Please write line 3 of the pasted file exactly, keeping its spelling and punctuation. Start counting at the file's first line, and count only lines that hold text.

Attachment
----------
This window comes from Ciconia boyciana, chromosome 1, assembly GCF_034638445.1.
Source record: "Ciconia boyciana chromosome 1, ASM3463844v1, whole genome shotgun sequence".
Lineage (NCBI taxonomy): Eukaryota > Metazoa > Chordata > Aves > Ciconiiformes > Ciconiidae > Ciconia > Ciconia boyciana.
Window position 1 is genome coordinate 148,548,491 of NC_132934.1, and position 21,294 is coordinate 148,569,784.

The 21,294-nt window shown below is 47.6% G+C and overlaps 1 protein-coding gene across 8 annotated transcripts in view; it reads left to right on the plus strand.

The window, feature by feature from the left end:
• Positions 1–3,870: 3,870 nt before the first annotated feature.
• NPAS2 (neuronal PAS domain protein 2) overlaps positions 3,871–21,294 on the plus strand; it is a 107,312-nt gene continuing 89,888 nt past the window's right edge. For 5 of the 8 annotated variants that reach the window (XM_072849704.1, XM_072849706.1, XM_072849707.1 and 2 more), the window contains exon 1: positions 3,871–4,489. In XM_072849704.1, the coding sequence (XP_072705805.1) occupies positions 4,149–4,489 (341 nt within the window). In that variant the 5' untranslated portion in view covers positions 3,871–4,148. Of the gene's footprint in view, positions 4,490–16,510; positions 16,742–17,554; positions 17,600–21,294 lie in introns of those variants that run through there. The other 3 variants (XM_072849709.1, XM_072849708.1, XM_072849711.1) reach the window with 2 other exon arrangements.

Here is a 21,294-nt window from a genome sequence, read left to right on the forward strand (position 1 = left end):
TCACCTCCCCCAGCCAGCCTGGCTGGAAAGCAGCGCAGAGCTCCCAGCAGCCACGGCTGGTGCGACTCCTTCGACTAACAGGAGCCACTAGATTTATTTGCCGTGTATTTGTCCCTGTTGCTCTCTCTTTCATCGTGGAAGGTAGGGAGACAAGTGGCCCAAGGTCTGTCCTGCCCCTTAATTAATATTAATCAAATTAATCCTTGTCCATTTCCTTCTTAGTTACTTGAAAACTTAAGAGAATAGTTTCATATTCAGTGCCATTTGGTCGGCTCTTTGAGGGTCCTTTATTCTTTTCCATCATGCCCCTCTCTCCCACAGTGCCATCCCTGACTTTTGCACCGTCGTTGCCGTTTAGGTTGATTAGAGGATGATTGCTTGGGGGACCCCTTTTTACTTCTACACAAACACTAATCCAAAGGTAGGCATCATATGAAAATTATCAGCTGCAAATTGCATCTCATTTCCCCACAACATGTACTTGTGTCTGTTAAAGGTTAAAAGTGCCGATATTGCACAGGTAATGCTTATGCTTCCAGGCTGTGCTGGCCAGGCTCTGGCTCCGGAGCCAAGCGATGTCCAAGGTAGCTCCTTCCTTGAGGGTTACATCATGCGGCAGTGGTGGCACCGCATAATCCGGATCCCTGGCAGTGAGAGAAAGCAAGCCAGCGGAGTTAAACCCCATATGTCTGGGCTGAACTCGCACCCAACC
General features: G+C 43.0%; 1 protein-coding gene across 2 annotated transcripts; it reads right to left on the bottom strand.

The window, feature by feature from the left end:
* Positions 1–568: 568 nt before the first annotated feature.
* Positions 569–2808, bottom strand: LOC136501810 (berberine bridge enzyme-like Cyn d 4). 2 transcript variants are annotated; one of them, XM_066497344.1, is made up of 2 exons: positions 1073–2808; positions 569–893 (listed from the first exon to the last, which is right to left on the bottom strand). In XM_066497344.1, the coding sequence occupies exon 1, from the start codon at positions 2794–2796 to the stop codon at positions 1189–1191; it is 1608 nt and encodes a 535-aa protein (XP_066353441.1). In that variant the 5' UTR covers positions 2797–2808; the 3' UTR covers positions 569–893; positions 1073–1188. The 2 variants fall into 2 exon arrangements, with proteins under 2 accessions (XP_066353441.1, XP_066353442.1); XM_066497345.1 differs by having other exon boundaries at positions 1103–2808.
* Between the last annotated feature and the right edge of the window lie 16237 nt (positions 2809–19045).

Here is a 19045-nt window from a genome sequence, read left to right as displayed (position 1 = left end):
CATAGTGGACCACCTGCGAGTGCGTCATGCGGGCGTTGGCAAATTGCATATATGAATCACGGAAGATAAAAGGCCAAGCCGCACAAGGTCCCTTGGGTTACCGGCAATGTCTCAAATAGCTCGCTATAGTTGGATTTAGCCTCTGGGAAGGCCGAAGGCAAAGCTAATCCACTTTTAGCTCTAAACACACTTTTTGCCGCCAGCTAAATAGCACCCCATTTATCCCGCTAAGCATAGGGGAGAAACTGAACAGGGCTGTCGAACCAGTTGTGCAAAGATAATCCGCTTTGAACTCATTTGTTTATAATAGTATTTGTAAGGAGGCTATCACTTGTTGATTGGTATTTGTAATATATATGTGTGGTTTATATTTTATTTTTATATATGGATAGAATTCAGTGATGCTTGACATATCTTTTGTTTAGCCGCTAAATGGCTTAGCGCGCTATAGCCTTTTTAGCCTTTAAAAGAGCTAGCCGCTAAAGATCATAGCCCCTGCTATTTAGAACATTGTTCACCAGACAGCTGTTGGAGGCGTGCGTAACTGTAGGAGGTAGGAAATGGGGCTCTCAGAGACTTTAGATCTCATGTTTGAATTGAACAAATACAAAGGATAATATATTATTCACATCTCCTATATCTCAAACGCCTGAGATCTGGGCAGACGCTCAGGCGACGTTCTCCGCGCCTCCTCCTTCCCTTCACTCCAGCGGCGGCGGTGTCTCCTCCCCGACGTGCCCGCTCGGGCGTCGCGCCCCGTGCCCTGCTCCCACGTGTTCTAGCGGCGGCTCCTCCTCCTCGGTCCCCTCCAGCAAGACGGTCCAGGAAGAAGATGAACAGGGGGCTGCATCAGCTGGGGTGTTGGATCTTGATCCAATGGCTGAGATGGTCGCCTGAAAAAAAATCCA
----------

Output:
Lineage (NCBI taxonomy): Eukaryota > Metazoa > Chordata > Aves > Ciconiiformes > Ciconiidae > Ciconia > Ciconia boyciana.